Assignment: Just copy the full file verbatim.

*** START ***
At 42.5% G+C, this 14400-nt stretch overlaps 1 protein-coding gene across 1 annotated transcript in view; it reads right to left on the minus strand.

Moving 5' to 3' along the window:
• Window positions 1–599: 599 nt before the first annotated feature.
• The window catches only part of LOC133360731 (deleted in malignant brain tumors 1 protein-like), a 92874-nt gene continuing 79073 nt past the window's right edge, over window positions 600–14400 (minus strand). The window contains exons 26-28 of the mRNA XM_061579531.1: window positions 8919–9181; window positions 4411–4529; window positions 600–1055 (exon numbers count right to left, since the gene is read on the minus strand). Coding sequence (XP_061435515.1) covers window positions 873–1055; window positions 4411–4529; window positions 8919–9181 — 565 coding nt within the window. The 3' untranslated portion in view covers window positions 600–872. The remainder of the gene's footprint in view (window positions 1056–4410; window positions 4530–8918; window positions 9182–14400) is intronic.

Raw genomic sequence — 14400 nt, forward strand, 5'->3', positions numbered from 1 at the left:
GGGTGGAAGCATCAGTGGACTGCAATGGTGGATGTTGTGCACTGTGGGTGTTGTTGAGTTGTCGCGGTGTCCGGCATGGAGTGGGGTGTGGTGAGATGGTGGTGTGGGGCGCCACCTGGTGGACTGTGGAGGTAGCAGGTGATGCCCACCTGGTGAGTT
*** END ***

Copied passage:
At 42.5% G+C, this 14400-nt stretch overlaps 1 protein-coding gene across 1 annotated transcript in view; it reads right to left on the minus strand.

Moving 5' to 3' along the window:
• Window positions 1–599: 599 nt before the first annotated feature.
• The window catches only part of LOC133360731 (deleted in malignant brain tumors 1 protein-like), a 92874-nt gene continuing 79073 nt past the window's right edge, over window positions 600–14400 (minus strand). The window contains exons 26-28 of the mRNA XM_061579531.1: window positions 8919–9181; window positions 4411–4529; window positions 600–1055 (exon numbers count right to left, since the gene is read on the minus strand). Coding sequence (XP_061435515.1) covers window positions 873–1055; window positions 4411–4529; window positions 8919–9181 — 565 coding nt within the window. The 3' untranslated portion in view covers window positions 600–872. The remainder of the gene's footprint in view (window positions 1056–4410; window positions 4530–8918; window positions 9182–14400) is intronic.

Raw genomic sequence — 14400 nt, forward strand, 5'->3', positions numbered from 1 at the left:
GGGTGGAAGCATCAGTGGACTGCAATGGTGGATGTTGTGCACTGTGGGTGTTGTTGAGTTGTCGCGGTGTCCGGCATGGAGTGGGGTGTGGTGAGATGGTGGTGTGGGGCGCCACCTGGTGGACTGTGGAGGTAGCAGGTGATGCCCACCTGGTGAGTT